Back in 2005, I won the MAMA (Modesto Area Music Association) Award for "Best Acoustic Artist". It was the first real validation for my art, and for that I am grateful. It was also the first place where I played on the radio. Imagine that. No record label, no management, no record to speak of, besides some homemade demos and a live album (that I recorded myself with a CD burner and a 2-channel mixer at a show), and I got to play on the major radio station. Why, you ask? Because the people of Modesto care about independent and local music. So, as you can imagine, I was looking forward to my show in Modesto.
A friend of mine referred me to Camp 4 Wine Bar, which for a wine bar with a campfire theme, is a really classy joint. It was a blast to see old friends and play to a full house in the birthplace of so many of my songs (not to mention Damon, the owner, is a great guy and has a great selection of beer and wine). Unbeknownst to me on the same night of my show, corporate Clear Channel radio fired almost all staff that had supported local music and turned the station into an "I Heart Radio" (read: I hate music) Top 40, programmed station. It was "the day that music died" in Modesto. And yet, amidst all this uncertainty about the future of local music in Modesto, these same folks came out and supported me at my show. As I played a third set not aware of what they were going through, but just because I love these people, I had no idea what that extra hour would mean. And I hope it helps to keep the light burning for all the hard working and sometimes thankless supporters of independent music. It takes a village, folks. The night ended in revelry. With cheers, and tears, and hugs all around. Because in Modesto, we have each other, we stick together and we keep on, keeping on.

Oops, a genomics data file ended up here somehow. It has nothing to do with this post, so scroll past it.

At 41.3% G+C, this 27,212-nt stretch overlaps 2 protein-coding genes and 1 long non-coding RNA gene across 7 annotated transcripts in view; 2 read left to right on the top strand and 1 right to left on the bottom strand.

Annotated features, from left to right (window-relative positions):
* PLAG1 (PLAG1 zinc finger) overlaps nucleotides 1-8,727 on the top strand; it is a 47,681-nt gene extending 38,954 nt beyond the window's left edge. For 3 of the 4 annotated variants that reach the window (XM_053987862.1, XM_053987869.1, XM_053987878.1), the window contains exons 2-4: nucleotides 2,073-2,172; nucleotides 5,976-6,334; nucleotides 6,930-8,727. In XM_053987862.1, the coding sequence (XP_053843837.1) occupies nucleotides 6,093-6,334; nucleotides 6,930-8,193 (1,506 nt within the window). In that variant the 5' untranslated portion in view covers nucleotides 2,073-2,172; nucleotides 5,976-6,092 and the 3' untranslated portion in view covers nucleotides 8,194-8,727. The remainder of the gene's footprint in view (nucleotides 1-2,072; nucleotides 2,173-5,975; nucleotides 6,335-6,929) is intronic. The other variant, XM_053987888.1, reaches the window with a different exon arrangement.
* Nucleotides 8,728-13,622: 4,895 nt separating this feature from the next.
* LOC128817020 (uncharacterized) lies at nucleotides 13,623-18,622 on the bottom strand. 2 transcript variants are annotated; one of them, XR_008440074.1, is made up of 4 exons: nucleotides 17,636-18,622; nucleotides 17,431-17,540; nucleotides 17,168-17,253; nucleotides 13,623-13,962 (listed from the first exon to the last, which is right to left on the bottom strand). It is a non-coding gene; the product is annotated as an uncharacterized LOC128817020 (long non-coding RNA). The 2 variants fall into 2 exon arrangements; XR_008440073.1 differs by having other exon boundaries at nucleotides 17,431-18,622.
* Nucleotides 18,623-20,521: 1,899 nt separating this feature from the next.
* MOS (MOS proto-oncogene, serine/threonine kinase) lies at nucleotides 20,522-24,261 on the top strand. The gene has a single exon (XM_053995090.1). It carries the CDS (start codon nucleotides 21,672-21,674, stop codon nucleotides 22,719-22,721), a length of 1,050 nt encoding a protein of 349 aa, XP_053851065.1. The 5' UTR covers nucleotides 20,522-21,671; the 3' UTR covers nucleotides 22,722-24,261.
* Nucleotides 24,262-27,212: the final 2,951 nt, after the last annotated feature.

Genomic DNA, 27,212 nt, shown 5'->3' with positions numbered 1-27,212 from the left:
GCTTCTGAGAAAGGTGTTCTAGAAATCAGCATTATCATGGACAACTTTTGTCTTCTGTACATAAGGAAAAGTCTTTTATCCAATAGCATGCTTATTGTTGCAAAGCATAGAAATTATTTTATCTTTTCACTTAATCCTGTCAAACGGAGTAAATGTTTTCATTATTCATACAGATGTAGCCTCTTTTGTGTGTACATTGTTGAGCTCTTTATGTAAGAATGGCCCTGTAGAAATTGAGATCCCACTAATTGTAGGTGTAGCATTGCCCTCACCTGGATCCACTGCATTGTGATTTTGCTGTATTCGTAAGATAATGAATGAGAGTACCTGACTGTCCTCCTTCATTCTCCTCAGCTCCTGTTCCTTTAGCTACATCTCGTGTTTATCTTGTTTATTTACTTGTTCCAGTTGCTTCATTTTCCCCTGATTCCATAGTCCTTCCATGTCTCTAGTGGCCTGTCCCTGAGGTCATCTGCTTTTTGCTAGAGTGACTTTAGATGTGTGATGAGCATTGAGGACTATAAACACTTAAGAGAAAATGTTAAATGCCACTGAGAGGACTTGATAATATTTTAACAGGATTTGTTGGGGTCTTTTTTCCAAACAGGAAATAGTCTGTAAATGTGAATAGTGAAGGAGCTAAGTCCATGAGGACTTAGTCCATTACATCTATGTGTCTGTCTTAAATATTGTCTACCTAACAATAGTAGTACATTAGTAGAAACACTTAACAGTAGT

The next day, I woke up ready for my show in Manteca. For me personally, playing the town where I was raised is a kind of nerve racking affair because as you can imagine, you have no idea who from your past will show up. Luckily for me, I have no seedy friends or enemies that could show up unannounced (ahem). Not a one. Knowing that this concert could easily turn into a high school reunion, I thought, "you better be on your game tonight, Roem Baur." This might be my chance to show that cheerleader what she missed out on. Just kidding.
The concert venue is a friend's coffee shop there in Manteca and I can't say enough about what she's done with the place. She's remodeled it from a small town local hang to a metropolitan bistro that could be found in any culture rich major city without losing it's small town charm. I've got to hand it to Heather, the owner, because even with the inherent snobbery that someone from San Francisco carries with them into every meal, unintentionally of course, I was blown away by the execution and freshness of the food. (Only snobs use the word "execution" when referring to dinner.)
So... I was setting up for an intimate (read: small) show and the place literally filled up! Friends, friends of friends and old friends once lost with all the sounds and smiles that accompany a warm homecoming. It was wonderfully overwhelming. It's actually quite hard to sing songs (even those you have sang many times before) and not to be distracted by the rush of memories that old faces bring from so many years ago, but it was a welcome reminder that we've all come a long way. Some closer, some further from the paths we thought we'd be on. But we are doing okay.
We are all doing okay.